(Updated at 7:15 p.m. August 12, 2014)
The three firefighters who were entrapped and deployed fire shelters were removed from the fireline and transported to a hospital in Yreka, California Monday evening, according to Corey Wilford, a spokesperson for the Incident Management Team (IMT). He said all three were treated for symptoms of smoke inhalation and one of them had second degree burns on his lower leg. After treatment, they were all released from the hospital.
The area that the IMT had previously described as a “safety zone”, did not meet the definition, in that fire shelters were required. On the other hand, the three firefighters had previously observed the area and remembered that it could serve as a “deployment site”, meaning that firefighters could likely survive being burned over at that location, but they would need to deploy fire shelters.
(Originally published at 8:44 a.m. PDT, August 12, 2014)
Three firefighters were entrapped by advancing flames Monday afternoon on the Beaver Fire in northern California, approximately 15 miles northwest of Yreka.
The incident occurred at 5:30 p.m. as a rapid wind shift affected the fire. All three firefighters deployed their fire shelters in a predetermined safety zone. They were evaluated on scene and no serious injuries were reported.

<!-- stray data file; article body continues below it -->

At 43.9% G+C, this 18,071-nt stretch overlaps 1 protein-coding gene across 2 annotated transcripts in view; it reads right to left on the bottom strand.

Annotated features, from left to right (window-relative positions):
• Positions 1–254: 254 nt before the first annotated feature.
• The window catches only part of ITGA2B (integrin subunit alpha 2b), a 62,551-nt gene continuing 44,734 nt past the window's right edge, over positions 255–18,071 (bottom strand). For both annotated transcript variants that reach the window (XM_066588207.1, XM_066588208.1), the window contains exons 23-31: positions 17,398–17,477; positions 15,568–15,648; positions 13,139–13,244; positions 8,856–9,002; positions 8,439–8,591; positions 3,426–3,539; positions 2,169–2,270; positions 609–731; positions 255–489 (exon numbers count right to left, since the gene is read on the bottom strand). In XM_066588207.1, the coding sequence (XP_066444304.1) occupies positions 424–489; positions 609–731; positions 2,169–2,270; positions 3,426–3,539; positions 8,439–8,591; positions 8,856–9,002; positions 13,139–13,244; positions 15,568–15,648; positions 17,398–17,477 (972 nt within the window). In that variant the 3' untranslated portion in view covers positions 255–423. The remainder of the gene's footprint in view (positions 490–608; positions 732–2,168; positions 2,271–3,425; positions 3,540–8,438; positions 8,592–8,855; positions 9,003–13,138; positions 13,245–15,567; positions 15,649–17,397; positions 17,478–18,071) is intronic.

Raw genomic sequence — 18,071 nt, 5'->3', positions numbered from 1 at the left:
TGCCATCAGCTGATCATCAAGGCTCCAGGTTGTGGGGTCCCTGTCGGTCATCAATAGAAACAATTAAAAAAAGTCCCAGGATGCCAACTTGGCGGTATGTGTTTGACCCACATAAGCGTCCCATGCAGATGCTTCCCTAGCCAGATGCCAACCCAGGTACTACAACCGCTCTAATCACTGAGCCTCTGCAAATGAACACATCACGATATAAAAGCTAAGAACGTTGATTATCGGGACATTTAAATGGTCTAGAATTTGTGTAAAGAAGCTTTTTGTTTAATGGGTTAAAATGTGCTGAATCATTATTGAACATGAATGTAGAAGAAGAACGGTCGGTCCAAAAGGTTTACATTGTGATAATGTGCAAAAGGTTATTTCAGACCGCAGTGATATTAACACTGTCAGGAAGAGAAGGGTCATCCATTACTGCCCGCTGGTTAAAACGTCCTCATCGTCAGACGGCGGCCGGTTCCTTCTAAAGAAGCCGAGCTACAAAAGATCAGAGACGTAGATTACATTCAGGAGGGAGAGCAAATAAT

All firefighters on the fire were actively withdrawing as a thunderstorm approached. The weather system east of the Beaver Fire produced 30 to 35 mph outflow winds that changed direction rapidly and caused extreme fire behavior. With the increase in wind speed, flame lengths extended into the canopy of the trees, causing a sustained crown run which aligned with the exposed west slope on Buckhorn Ridge.
The lightning-caused Beaver Fire was discovered on June 30 and has blackened 28,000 acres. It is burning in a very remote area and could be a long-duration event. The Incident Management Team is calling it 30 percent contained.
The fire area is under a Red Flag Warning on Tuesday.